And our affiliate reporting that five hostages have been released now by the gunman.

We'll continue to follow the story after this quick break.


WATERS: Again, we have our eyes on a small town in northwest Indiana, Lowell, Indiana, home to about 6 thousand people, where all the cameras are focused today on a bank branch, inside a gunman holding hostages, an undetermined number of hostages. We're hearing that five hostages have been released, that's our affiliate WBBM reporting that just moment ago. And you heard them. We're going to get back to them in a moment.

But we're pulling together all elements of the story to make it all hang together. And just a few minutes ago police on the scene spoke with reporters. Let's hear about that.


QUESTION: What's going on inside, Mike?

CHIEF MIKE ARREDONDO, LAKE CO. SHERIFF'S DEPT.: After this morning, about 8:30 this morning, we got a call that there was a male suspect -- subject inside the bank. As we have confirmed there is a male subject in the bank. We have some hostages in the bank. As of this minute right now so far we have been able to have three of the hostages released by us trading off things, and we're in negotiation with the subject.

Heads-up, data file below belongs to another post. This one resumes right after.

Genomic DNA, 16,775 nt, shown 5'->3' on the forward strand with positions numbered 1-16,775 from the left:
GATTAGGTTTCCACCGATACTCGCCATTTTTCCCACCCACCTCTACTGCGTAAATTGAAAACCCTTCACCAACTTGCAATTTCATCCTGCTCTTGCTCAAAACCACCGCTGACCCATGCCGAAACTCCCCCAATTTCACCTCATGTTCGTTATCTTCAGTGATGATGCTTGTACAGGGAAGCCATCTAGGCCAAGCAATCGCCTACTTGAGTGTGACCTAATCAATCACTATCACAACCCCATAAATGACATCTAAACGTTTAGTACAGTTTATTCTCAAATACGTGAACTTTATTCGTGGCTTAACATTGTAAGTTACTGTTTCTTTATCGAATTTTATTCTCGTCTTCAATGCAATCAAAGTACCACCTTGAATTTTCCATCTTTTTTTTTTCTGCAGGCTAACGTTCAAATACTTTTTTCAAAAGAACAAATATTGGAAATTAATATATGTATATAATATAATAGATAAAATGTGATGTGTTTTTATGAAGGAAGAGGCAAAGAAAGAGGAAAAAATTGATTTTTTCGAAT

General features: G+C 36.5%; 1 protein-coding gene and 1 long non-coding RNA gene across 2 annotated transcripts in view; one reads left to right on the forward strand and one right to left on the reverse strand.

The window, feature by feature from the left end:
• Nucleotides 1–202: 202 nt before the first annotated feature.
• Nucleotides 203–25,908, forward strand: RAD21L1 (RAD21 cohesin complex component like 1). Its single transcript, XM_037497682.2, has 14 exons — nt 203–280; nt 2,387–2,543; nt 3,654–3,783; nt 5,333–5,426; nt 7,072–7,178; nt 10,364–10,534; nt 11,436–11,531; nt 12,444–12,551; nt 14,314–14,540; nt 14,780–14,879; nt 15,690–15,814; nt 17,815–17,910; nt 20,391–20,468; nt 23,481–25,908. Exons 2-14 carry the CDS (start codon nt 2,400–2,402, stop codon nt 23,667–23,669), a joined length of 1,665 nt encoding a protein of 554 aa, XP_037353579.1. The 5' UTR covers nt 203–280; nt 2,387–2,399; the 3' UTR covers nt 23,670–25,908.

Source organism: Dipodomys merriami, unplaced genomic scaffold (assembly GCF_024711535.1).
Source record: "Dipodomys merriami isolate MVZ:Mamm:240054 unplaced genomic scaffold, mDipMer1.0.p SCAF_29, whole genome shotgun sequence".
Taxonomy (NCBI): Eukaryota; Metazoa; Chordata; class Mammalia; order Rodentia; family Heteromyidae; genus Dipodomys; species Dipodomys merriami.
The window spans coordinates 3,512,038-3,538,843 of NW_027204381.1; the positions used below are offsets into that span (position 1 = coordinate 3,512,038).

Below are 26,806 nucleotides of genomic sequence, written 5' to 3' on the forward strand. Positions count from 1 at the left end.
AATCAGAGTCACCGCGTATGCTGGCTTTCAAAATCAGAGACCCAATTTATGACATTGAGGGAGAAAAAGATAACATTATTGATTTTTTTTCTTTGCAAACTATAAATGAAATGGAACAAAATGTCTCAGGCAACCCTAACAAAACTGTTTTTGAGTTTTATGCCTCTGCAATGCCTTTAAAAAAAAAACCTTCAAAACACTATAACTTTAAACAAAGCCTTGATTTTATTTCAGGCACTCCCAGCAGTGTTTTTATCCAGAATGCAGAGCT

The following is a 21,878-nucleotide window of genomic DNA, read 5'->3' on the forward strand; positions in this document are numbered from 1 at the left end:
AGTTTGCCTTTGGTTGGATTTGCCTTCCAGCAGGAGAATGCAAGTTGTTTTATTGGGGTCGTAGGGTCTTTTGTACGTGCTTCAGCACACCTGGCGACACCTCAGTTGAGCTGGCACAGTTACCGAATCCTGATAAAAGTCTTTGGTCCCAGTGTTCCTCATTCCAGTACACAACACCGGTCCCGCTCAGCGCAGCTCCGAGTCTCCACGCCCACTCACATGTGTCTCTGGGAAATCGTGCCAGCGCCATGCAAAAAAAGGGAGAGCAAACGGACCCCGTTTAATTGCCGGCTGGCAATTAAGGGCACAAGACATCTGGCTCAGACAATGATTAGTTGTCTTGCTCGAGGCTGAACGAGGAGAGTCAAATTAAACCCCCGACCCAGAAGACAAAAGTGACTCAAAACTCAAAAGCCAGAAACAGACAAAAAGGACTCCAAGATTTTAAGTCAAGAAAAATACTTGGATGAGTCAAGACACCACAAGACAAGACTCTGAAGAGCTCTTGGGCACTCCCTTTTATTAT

QUESTION: Sir, you reached him by phone and what has he told you?

ARREDONDO: We've just had some communication. I won't reveal anything else because there is some TV inside.

QUESTION: So he's apparently watching, or what?

ARREDONDO: There's a possibility, and that's what we're trying to tell everybody else to give us a little bit of leeway here.

QUESTION: Do you have a description of the (OFF-MIKE)?

ARREDONDO: We just know we have a male, white subject, OK.

QUESTION: How many hostages are (OFF-MIKE)? ARREDONDO: That we won't release at this point. We have three of them out right now. OK.

QUESTION: What was it that he was offered that enticed...

ARREDONDO: We released -- we gave him some food and some smoking thing.

QUESTION: Has anyone been hurt?

ARREDONDO: No. No one is hurt at this time that we're aware of.

QUESTION: Mike, what does he say he wants?

ARREDONDO: That's what we're negotiating with him right now. And we will be back because they just called me back in here. We'll be back here within the hour to give you some more information.

QUESTION: Sir, can you just repeat what happened at 8:30 this morning?

ARREDONDO: About 8:30 this morning is when we first got the call.

QUESTION: Were any shots fired?

ARREDONDO: Not that we are aware -- not since we've been here.

QUESTION: Do you know what kind of weapon he has?

ARREDONDO: No. Not at this time. We haven't identified everything. We are talking to people and trying to get some more information from him and the hostages.